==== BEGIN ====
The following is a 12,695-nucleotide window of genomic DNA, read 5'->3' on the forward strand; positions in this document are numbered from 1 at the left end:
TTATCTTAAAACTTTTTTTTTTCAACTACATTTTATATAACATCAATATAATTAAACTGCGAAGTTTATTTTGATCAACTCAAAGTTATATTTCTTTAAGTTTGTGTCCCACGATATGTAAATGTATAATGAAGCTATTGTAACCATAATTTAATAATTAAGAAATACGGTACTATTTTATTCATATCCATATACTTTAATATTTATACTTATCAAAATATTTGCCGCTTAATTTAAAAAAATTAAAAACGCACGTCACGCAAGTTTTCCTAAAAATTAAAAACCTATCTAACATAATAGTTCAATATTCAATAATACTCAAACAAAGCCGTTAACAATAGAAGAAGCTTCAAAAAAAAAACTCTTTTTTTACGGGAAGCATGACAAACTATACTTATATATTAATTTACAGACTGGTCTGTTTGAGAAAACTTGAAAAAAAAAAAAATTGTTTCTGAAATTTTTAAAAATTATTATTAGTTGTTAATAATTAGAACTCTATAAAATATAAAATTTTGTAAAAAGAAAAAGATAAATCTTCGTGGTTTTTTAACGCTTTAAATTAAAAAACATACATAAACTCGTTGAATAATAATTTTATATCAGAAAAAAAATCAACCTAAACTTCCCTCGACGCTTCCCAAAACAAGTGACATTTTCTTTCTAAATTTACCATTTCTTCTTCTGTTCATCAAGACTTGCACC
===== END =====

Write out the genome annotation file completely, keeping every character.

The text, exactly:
The following is a 12,695-nucleotide window of genomic DNA, read 5'->3' on the forward strand; positions in this document are numbered from 1 at the left end:
TTATCTTAAAACTTTTTTTTTTCAACTACATTTTATATAACATCAATATAATTAAACTGCGAAGTTTATTTTGATCAACTCAAAGTTATATTTCTTTAAGTTTGTGTCCCACGATATGTAAATGTATAATGAAGCTATTGTAACCATAATTTAATAATTAAGAAATACGGTACTATTTTATTCATATCCATATACTTTAATATTTATACTTATCAAAATATTTGCCGCTTAATTTAAAAAAATTAAAAACGCACGTCACGCAAGTTTTCCTAAAAATTAAAAACCTATCTAACATAATAGTTCAATATTCAATAATACTCAAACAAAGCCGTTAACAATAGAAGAAGCTTCAAAAAAAAAACTCTTTTTTTACGGGAAGCATGACAAACTATACTTATATATTAATTTACAGACTGGTCTGTTTGAGAAAACTTGAAAAAAAAAAAAATTGTTTCTGAAATTTTTAAAAATTATTATTAGTTGTTAATAATTAGAACTCTATAAAATATAAAATTTTGTAAAAAGAAAAAGATAAATCTTCGTGGTTTTTTAACGCTTTAAATTAAAAAACATACATAAACTCGTTGAATAATAATTTTATATCAGAAAAAAAATCAACCTAAACTTCCCTCGACGCTTCCCAAAACAAGTGACATTTTCTTTCTAAATTTACCATTTCTTCTTCTGTTCATCAAGACTTGCACC